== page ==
• Graphics System. This system is object-orientated and optimized. It includes graphic window and object management as well as a vectorial font engine with multi-language support.

Furthermore, the DAVIC resource notification model is supported so that client resources are efficiently managed.

Device Layer

The Device Layer 56 includes the Device Manager and devices. Devices are software modules which consist of the logical resources necessary for management of external events and physical interfaces. The Device Layer manages communication channels between drivers and applications and provides enhanced error exception checking. Some examples of managed devices are: card readers, modems, network, PCMCIA (Personal Computer Memory Card International Association), LED display and so on.

Programmers do not have to deal with this layer directly, since the API layer controls the devices from above.

System Software/Hardware Layer

The System Software/Hardware layer 58 is provided by the manufacturer of the receiver/decoder. Because of the modularity of the system and because services supplied by the OS (such as event scheduling and memory management) are part of the Virtual Machine, the higher layers are not tied to a particular real-time operating system (RTOS) or to a particular processor.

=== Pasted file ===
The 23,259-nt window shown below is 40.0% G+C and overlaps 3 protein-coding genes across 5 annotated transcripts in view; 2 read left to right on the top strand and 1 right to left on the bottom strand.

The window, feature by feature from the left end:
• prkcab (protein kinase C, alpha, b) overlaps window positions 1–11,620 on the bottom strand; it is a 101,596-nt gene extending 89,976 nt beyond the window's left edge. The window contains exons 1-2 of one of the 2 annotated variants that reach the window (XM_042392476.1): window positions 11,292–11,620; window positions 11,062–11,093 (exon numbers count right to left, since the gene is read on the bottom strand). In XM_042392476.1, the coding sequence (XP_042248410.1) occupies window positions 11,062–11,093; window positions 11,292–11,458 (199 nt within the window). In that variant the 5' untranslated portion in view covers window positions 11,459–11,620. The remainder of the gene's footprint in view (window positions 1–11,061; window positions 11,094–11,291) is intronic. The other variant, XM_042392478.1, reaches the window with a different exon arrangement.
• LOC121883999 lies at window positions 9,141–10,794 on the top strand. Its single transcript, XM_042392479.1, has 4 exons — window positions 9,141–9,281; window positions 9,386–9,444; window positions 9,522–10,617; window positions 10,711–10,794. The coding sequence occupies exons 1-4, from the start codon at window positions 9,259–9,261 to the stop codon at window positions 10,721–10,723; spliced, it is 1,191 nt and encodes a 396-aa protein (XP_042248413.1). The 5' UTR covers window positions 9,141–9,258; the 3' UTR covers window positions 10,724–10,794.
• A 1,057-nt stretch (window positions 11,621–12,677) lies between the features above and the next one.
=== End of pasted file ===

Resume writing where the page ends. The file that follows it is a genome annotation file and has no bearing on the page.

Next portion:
Graphic System

The Graphic System 60, which is part of the Virtual Machine 54 will now be described. Referring to FIG. 4, the graphic system graphic system comprises widget tool kit 62, which allows graphic objects such as buttons to be drawn, windowing system 64 and graphic library 68. The windowing system 64 manages a multi-window system in which applications may draw and resize windows. The application which draws a window is referred to as the client of that window.

As an example, an application may produce a window having a menu of choices in one area of the screen, while a video image is shown across the whole screen behind the window. In this example, referring to FIG. 2, the menu is produced by CPU 20 while the video comes from video decoder 34. The two are mixed in the graphic processor 26, under control of CPU 20. More complex arrangements are also possible, with multiple windows each having still or moving images within them.